Johan Christian Dahl (Norwegian, 1788–1857)
Oil on canvas
6 1/4 x 8 1/8 in. (21 x 20.6 cm)
Signed and dated indistinctly (lower left): [?J] Dahl 1830.
Gift of Eugene V. Thaw, 2007 (2007.164.2)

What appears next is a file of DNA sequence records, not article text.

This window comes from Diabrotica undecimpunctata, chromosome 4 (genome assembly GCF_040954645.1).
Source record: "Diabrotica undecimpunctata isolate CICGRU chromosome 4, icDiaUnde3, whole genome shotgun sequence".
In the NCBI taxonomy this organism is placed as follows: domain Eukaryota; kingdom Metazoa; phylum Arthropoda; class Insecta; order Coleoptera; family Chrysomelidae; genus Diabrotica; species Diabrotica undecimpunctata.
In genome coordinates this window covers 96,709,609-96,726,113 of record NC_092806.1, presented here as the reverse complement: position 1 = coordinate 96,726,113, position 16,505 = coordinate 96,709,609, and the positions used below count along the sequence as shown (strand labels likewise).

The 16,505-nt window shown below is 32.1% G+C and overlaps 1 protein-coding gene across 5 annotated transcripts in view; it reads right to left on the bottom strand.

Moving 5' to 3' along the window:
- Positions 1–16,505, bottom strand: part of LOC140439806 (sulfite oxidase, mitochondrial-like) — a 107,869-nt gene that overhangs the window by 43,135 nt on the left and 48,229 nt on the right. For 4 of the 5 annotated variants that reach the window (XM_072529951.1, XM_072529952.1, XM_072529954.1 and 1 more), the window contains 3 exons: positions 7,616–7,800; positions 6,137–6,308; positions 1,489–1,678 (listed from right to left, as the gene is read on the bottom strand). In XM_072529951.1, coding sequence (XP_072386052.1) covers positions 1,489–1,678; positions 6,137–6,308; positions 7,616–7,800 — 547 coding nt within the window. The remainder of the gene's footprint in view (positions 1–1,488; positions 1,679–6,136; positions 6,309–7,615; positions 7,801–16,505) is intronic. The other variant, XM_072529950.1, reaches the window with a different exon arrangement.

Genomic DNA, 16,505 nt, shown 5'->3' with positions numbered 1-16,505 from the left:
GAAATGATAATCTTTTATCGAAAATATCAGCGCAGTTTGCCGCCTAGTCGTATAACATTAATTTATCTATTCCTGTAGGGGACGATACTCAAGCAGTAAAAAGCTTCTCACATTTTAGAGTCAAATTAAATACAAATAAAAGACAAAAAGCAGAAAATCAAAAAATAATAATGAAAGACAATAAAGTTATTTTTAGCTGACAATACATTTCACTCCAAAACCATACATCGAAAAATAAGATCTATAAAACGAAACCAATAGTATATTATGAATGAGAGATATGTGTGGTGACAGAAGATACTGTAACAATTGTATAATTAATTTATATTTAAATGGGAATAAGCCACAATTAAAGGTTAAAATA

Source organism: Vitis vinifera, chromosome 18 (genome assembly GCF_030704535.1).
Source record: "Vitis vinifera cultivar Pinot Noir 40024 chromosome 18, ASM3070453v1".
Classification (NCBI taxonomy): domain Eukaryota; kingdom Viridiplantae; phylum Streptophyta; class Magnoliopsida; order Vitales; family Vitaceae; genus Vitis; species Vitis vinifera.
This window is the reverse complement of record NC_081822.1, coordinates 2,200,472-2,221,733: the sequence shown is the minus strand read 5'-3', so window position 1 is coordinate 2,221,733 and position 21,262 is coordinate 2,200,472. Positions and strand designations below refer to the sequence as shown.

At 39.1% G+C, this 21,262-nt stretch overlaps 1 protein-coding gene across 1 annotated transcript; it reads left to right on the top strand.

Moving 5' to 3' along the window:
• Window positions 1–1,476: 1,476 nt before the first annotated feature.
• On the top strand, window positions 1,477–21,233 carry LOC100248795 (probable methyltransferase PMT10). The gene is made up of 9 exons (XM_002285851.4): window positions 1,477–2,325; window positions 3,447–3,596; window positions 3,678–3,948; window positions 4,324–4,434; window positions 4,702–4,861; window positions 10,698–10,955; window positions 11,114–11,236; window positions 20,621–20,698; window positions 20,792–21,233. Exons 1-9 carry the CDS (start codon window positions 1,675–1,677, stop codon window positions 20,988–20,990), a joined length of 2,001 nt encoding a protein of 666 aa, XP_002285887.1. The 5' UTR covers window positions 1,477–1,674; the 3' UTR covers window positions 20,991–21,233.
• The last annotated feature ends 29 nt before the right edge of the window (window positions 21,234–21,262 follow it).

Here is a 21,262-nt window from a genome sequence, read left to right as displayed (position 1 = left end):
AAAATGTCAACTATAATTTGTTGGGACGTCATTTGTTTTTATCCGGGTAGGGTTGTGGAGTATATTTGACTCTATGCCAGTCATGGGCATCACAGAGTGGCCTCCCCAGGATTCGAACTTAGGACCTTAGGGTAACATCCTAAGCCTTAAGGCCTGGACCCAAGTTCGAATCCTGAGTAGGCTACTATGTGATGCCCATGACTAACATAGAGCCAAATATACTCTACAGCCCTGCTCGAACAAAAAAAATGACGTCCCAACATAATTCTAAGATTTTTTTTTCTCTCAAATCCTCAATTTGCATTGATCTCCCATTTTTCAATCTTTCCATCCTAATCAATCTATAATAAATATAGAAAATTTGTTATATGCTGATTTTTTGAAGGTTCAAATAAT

The mood of this picture brings to mind the work of Caspar David Friedrich, Germany's most famous Romantic painter. Johan Christian Dahl was Friedrich's friend and upstairs neighbor in Dresden from 1823 on, and certain superficial similarities can be found in their work of the 1820s. Dahl adopted from Friedrich the mysterious, mood-enhancing effects of dusk, fog, moon, and twilight. Friedrich was also much taken by the evocative shape of anchors. Abandoned on a desolate beach and symbol laden, they evoke loneliness in his paintings. Not so in Dahl's small picture, where the lively figures of a woman and child next to a large anchor silhouetted by the reflected light of the full moon add a hopeful note to what might otherwise have been a melancholy image. With her mother's outstretched arm supporting her, the girl points to an approaching boat, seemingly in anticipation of a long-awaited reunion with a loved one.